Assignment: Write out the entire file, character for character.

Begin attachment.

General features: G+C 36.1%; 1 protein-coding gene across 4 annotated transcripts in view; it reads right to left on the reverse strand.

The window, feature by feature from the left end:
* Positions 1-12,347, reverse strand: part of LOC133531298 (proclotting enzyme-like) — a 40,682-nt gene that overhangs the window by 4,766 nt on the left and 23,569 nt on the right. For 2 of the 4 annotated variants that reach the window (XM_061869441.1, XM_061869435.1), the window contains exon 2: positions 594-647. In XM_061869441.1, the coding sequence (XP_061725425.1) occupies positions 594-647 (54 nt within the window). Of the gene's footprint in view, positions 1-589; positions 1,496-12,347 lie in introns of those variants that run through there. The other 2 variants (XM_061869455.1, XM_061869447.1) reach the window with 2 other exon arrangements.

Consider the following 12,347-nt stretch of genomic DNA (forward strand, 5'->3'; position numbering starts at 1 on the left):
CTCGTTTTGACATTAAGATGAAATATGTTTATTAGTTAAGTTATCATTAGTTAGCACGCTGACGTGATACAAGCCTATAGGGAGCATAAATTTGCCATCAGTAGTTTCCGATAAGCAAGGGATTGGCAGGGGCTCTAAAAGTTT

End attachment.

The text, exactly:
General features: G+C 36.1%; 1 protein-coding gene across 4 annotated transcripts in view; it reads right to left on the reverse strand.

The window, feature by feature from the left end:
* Positions 1-12,347, reverse strand: part of LOC133531298 (proclotting enzyme-like) — a 40,682-nt gene that overhangs the window by 4,766 nt on the left and 23,569 nt on the right. For 2 of the 4 annotated variants that reach the window (XM_061869441.1, XM_061869435.1), the window contains exon 2: positions 594-647. In XM_061869441.1, the coding sequence (XP_061725425.1) occupies positions 594-647 (54 nt within the window). Of the gene's footprint in view, positions 1-589; positions 1,496-12,347 lie in introns of those variants that run through there. The other 2 variants (XM_061869455.1, XM_061869447.1) reach the window with 2 other exon arrangements.

Consider the following 12,347-nt stretch of genomic DNA (forward strand, 5'->3'; position numbering starts at 1 on the left):
CTCGTTTTGACATTAAGATGAAATATGTTTATTAGTTAAGTTATCATTAGTTAGCACGCTGACGTGATACAAGCCTATAGGGAGCATAAATTTGCCATCAGTAGTTTCCGATAAGCAAGGGATTGGCAGGGGCTCTAAAAGTTT